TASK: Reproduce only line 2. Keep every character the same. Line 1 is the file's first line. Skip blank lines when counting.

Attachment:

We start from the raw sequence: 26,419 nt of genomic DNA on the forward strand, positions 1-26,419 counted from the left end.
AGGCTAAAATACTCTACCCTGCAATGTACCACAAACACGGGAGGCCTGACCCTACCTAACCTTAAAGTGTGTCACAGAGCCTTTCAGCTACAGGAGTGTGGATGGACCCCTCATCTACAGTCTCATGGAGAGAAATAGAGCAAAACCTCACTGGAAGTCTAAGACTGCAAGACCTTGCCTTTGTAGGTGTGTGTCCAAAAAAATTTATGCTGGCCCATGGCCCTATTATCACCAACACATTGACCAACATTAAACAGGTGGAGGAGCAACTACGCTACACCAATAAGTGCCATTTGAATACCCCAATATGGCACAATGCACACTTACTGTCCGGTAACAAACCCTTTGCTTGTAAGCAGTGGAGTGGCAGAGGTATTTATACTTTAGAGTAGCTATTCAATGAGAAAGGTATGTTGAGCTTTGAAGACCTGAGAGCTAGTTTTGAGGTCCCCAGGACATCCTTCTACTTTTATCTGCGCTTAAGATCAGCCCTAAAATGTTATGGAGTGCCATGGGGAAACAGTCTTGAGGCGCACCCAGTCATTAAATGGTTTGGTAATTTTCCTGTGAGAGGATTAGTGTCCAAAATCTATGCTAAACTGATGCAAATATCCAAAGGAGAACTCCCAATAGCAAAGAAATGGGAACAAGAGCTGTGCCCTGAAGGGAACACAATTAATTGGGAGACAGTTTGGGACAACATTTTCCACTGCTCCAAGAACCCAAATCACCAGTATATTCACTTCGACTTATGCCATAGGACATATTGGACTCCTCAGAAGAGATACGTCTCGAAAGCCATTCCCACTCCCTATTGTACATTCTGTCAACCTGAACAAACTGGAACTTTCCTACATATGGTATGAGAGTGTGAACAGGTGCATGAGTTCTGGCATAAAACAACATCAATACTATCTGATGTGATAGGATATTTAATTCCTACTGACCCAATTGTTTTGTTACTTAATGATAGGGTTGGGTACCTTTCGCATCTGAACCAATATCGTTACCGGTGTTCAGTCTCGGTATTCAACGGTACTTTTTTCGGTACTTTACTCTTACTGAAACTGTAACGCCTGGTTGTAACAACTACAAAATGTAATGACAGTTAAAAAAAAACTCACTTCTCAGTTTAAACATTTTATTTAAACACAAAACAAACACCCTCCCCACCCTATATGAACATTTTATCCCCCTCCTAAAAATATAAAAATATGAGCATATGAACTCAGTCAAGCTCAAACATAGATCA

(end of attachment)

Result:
AGGCTAAAATACTCTACCCTGCAATGTACCACAAACACGGGAGGCCTGACCCTACCTAACCTTAAAGTGTGTCACAGAGCCTTTCAGCTACAGGAGTGTGGATGGACCCCTCATCTACAGTCTCATGGAGAGAAATAGAGCAAAACCTCACTGGAAGTCTAAGACTGCAAGACCTTGCCTTTGTAGGTGTGTGTCCAAAAAAATTTATGCTGGCCCATGGCCCTATTATCACCAACACATTGACCAACATTAAACAGGTGGAGGAGCAACTACGCTACACCAATAAGTGCCATTTGAATACCCCAATATGGCACAATGCACACTTACTGTCCGGTAACAAACCCTTTGCTTGTAAGCAGTGGAGTGGCAGAGGTATTTATACTTTAGAGTAGCTATTCAATGAGAAAGGTATGTTGAGCTTTGAAGACCTGAGAGCTAGTTTTGAGGTCCCCAGGACATCCTTCTACTTTTATCTGCGCTTAAGATCAGCCCTAAAATGTTATGGAGTGCCATGGGGAAACAGTCTTGAGGCGCACCCAGTCATTAAATGGTTTGGTAATTTTCCTGTGAGAGGATTAGTGTCCAAAATCTATGCTAAACTGATGCAAATATCCAAAGGAGAACTCCCAATAGCAAAGAAATGGGAACAAGAGCTGTGCCCTGAAGGGAACACAATTAATTGGGAGACAGTTTGGGACAACATTTTCCACTGCTCCAAGAACCCAAATCACCAGTATATTCACTTCGACTTATGCCATAGGACATATTGGACTCCTCAGAAGAGATACGTCTCGAAAGCCATTCCCACTCCCTATTGTACATTCTGTCAACCTGAACAAACTGGAACTTTCCTACATATGGTATGAGAGTGTGAACAGGTGCATGAGTTCTGGCATAAAACAACATCAATACTATCTGATGTGATAGGATATTTAATTCCTACTGACCCAATTGTTTTGTTACTTAATGATAGGGTTGGGTACCTTTCGCATCTGAACCAATATCGTTACCGGTGTTCAGTCTCGGTATTCAACGGTACTTTTTTCGGTACTTTACTCTTACTGAAACTGTAACGCCTGGTTGTAACAACTACAAAATGTAATGACAGTTAAAAAAAAACTCACTTCTCAGTTTAAACATTTTATTTAAACACAAAACAAACACCCTCCCCACCCTATATGAACATTTTATCCCCCTCCTAAAAATATAAAAATATGAGCATATGAACTCAGTCAAGCTCAAACATAGATCA